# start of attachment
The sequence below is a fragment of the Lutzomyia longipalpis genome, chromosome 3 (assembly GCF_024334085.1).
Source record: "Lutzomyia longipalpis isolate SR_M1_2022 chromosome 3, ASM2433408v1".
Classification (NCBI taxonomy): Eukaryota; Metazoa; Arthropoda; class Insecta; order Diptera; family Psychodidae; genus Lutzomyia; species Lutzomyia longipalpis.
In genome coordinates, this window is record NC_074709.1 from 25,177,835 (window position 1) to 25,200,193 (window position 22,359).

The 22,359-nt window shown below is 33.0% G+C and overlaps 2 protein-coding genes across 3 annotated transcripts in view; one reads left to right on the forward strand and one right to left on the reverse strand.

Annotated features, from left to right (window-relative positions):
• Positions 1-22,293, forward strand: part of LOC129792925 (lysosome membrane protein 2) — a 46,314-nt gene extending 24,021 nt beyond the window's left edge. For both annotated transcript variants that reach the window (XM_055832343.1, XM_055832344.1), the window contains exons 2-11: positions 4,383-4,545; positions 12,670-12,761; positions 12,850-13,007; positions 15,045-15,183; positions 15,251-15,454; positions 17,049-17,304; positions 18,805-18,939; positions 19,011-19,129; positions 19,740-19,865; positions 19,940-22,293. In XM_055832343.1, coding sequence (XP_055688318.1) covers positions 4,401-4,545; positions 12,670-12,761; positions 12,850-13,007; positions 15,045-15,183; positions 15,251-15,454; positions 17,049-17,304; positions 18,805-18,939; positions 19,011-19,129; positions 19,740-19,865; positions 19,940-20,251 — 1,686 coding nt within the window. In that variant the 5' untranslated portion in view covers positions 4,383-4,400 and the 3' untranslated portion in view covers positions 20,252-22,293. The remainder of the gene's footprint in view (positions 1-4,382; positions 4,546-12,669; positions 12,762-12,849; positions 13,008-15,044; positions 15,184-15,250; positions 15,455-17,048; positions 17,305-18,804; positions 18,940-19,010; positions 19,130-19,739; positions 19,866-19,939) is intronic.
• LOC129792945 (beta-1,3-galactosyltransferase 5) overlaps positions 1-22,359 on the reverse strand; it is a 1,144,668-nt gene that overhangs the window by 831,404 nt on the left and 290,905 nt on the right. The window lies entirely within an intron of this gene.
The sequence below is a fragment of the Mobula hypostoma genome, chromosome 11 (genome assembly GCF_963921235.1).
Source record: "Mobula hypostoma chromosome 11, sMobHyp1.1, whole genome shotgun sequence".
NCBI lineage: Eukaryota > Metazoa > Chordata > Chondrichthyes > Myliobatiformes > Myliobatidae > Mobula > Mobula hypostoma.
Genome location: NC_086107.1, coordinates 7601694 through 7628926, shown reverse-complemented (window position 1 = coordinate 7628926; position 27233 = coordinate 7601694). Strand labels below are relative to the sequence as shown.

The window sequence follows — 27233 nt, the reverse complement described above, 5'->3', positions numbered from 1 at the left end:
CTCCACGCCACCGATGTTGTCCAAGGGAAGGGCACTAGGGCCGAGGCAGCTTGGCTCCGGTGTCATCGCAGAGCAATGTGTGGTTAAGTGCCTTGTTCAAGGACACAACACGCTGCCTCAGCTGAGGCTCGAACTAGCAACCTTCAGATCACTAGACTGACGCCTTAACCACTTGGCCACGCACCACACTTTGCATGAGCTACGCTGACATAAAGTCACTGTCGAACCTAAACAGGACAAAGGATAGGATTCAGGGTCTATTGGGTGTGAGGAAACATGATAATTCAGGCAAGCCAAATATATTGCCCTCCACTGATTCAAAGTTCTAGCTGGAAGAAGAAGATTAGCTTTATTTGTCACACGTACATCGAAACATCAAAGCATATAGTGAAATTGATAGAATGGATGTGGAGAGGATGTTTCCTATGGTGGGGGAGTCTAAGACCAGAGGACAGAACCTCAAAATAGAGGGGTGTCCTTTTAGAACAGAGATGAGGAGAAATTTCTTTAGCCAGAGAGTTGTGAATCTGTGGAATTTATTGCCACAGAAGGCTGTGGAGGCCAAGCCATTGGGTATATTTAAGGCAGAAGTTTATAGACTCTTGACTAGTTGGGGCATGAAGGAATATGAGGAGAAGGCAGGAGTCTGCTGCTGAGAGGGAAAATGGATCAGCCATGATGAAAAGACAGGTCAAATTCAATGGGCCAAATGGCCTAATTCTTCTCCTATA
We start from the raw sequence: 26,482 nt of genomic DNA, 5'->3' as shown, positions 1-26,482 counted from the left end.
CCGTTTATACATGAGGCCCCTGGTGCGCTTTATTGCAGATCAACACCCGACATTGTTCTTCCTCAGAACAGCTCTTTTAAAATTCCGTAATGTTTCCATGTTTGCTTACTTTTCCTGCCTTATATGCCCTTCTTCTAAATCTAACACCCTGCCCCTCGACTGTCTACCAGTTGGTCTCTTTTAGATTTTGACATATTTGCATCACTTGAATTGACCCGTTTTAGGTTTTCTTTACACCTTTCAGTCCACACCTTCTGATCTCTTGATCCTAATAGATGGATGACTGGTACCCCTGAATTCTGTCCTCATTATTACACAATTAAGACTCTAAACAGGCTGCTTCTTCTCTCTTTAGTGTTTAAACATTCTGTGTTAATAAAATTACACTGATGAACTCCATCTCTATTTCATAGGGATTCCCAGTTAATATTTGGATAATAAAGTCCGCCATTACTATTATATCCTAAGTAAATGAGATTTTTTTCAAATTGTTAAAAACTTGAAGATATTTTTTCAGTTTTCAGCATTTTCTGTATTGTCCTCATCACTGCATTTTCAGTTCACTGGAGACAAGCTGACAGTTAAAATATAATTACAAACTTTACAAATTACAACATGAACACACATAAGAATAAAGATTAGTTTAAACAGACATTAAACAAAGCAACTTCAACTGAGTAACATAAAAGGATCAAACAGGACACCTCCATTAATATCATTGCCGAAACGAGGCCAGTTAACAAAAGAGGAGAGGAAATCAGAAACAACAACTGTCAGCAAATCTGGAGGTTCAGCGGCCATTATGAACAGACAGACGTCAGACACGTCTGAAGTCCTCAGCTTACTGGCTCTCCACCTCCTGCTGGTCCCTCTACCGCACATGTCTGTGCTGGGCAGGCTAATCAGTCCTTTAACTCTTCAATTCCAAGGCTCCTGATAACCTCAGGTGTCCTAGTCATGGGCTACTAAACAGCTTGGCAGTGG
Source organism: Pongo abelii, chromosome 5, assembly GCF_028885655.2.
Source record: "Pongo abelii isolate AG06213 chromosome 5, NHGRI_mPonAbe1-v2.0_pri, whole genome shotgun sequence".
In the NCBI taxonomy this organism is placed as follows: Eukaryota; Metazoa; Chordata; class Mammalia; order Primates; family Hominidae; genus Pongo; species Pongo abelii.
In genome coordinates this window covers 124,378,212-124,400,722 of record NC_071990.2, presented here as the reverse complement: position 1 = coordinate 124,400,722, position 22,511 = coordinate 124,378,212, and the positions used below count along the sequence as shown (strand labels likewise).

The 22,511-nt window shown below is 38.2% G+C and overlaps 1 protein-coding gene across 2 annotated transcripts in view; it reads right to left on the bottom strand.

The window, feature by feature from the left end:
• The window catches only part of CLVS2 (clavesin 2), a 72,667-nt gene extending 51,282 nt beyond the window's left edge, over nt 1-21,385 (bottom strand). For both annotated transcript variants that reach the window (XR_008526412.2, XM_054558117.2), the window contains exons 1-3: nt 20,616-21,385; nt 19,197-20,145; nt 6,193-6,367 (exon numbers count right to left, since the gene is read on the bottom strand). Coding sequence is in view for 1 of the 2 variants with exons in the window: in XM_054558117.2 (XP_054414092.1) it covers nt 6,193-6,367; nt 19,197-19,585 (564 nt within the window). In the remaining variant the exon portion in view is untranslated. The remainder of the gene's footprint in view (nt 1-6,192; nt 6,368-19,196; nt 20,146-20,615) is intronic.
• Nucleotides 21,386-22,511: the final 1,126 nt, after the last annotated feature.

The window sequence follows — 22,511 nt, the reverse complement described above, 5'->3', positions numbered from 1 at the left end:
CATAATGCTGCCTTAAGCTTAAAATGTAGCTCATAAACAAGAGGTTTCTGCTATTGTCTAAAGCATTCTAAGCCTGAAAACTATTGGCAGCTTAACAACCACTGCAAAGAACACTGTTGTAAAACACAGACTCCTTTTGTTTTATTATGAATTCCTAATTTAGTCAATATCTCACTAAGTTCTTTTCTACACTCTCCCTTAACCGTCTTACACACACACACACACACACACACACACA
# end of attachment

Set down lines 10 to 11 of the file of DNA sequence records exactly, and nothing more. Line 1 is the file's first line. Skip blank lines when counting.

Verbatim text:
Source record: "Mobula hypostoma chromosome 11, sMobHyp1.1, whole genome shotgun sequence".
NCBI lineage: Eukaryota > Metazoa > Chordata > Chondrichthyes > Myliobatiformes > Myliobatidae > Mobula > Mobula hypostoma.